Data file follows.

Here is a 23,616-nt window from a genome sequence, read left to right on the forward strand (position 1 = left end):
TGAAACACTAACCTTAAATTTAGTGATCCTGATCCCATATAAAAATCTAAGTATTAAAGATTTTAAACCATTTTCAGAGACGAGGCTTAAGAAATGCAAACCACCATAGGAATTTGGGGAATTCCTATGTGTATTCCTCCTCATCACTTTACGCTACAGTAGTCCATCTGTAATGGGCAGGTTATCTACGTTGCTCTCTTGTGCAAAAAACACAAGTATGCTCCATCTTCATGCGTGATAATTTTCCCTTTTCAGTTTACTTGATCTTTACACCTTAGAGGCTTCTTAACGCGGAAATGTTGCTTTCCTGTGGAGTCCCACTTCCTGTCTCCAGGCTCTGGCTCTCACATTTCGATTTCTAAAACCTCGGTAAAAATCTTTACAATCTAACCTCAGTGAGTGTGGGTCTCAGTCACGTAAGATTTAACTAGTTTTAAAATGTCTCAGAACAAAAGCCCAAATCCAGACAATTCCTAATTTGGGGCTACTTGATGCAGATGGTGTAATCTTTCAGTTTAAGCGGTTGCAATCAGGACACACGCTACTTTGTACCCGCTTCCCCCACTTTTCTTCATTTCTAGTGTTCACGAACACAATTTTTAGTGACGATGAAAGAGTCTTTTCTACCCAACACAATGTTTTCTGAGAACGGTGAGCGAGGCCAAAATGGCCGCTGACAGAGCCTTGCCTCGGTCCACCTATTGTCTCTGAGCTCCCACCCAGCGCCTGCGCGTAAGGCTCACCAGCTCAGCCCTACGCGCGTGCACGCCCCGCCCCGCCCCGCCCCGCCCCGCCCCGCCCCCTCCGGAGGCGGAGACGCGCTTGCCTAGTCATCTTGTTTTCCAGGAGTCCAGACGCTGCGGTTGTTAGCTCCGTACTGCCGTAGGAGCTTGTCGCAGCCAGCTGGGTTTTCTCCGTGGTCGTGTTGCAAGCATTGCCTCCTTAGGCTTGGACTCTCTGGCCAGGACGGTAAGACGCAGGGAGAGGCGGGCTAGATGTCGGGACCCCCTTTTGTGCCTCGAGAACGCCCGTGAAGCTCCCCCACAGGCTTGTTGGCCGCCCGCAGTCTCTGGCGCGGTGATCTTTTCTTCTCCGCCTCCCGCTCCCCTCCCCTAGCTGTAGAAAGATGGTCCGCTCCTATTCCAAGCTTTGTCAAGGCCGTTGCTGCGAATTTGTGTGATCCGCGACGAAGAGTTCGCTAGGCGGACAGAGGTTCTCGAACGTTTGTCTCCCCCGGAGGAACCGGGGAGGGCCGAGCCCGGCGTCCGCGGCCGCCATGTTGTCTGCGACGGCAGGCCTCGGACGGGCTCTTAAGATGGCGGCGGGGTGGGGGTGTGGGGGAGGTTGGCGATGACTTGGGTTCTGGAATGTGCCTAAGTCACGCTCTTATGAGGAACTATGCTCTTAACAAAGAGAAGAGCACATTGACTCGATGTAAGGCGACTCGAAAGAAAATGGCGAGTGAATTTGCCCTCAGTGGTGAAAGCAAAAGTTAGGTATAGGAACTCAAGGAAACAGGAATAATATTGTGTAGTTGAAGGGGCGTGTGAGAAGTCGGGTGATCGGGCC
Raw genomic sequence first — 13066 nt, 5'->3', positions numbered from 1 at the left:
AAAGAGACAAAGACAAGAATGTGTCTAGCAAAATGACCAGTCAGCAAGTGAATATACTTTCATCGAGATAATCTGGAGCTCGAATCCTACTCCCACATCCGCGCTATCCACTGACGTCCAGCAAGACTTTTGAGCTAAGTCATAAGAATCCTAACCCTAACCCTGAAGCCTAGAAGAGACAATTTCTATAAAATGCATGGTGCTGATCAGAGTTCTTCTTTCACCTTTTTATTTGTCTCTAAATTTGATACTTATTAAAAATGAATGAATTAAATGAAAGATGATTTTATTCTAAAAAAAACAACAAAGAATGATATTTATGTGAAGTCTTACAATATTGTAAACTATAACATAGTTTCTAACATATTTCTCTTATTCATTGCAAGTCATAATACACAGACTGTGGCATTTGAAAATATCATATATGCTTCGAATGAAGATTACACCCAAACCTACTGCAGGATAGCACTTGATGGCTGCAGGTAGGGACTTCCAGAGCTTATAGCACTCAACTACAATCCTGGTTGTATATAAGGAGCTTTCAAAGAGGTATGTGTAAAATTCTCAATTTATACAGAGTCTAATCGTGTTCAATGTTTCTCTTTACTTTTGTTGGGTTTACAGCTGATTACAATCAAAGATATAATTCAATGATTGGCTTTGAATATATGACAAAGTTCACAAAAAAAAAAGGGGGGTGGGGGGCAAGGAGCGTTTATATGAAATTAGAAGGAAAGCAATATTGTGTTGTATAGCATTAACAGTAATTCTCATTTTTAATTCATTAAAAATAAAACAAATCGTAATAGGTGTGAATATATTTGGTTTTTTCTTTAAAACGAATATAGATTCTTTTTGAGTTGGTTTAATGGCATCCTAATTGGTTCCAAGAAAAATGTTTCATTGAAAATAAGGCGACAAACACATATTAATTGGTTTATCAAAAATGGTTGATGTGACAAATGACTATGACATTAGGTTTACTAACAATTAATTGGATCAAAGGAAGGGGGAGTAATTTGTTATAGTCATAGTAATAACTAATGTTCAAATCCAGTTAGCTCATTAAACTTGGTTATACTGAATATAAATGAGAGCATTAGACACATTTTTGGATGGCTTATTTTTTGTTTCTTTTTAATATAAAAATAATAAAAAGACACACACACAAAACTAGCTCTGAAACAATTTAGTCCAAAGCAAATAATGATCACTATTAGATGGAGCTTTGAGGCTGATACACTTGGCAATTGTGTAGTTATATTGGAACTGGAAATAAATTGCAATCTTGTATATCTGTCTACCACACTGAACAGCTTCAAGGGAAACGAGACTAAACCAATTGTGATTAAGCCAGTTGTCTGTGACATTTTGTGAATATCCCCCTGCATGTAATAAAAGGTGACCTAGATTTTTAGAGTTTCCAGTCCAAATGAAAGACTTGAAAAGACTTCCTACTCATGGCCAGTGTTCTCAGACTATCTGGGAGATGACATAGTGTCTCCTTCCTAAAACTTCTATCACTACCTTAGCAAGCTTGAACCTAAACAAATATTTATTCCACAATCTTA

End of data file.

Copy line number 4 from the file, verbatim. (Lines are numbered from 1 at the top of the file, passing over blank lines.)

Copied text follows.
AAAGAGACAAAGACAAGAATGTGTCTAGCAAAATGACCAGTCAGCAAGTGAATATACTTTCATCGAGATAATCTGGAGCTCGAATCCTACTCCCACATCCGCGCTATCCACTGACGTCCAGCAAGACTTTTGAGCTAAGTCATAAGAATCCTAACCCTAACCCTGAAGCCTAGAAGAGACAATTTCTATAAAATGCATGGTGCTGATCAGAGTTCTTCTTTCACCTTTTTATTTGTCTCTAAATTTGATACTTATTAAAAATGAATGAATTAAATGAAAGATGATTTTATTCTAAAAAAAACAACAAAGAATGATATTTATGTGAAGTCTTACAATATTGTAAACTATAACATAGTTTCTAACATATTTCTCTTATTCATTGCAAGTCATAATACACAGACTGTGGCATTTGAAAATATCATATATGCTTCGAATGAAGATTACACCCAAACCTACTGCAGGATAGCACTTGATGGCTGCAGGTAGGGACTTCCAGAGCTTATAGCACTCAACTACAATCCTGGTTGTATATAAGGAGCTTTCAAAGAGGTATGTGTAAAATTCTCAATTTATACAGAGTCTAATCGTGTTCAATGTTTCTCTTTACTTTTGTTGGGTTTACAGCTGATTACAATCAAAGATATAATTCAATGATTGGCTTTGAATATATGACAAAGTTCACAAAAAAAAAAGGGGGGTGGGGGGCAAGGAGCGTTTATATGAAATTAGAAGGAAAGCAATATTGTGTTGTATAGCATTAACAGTAATTCTCATTTTTAATTCATTAAAAATAAAACAAATCGTAATAGGTGTGAATATATTTGGTTTTTTCTTTAAAACGAATATAGATTCTTTTTGAGTTGGTTTAATGGCATCCTAATTGGTTCCAAGAAAAATGTTTCATTGAAAATAAGGCGACAAACACATATTAATTGGTTTATCAAAAATGGTTGATGTGACAAATGACTATGACATTAGGTTTACTAACAATTAATTGGATCAAAGGAAGGGGGAGTAATTTGTTATAGTCATAGTAATAACTAATGTTCAAATCCAGTTAGCTCATTAAACTTGGTTATACTGAATATAAATGAGAGCATTAGACACATTTTTGGATGGCTTATTTTTTGTTTCTTTTTAATATAAAAATAATAAAAAGACACACACACAAAACTAGCTCTGAAACAATTTAGTCCAAAGCAAATAATGATCACTATTAGATGGAGCTTTGAGGCTGATACACTTGGCAATTGTGTAGTTATATTGGAACTGGAAATAAATTGCAATCTTGTATATCTGTCTACCACACTGAACAGCTTCAAGGGAAACGAGACTAAACCAATTGTGATTAAGCCAGTTGTCTGTGACATTTTGTGAATATCCCCCTGCATGTAATAAAAGGTGACCTAGATTTTTAGAGTTTCCAGTCCAAATGAAAGACTTGAAAAGACTTCCTACTCATGGCCAGTGTTCTCAGACTATCTGGGAGATGACATAGTGTCTCCTTCCTAAAACTTCTATCACTACCTTAGCAAGCTTGAACCTAAACAAATATTTATTCCACAATCTTA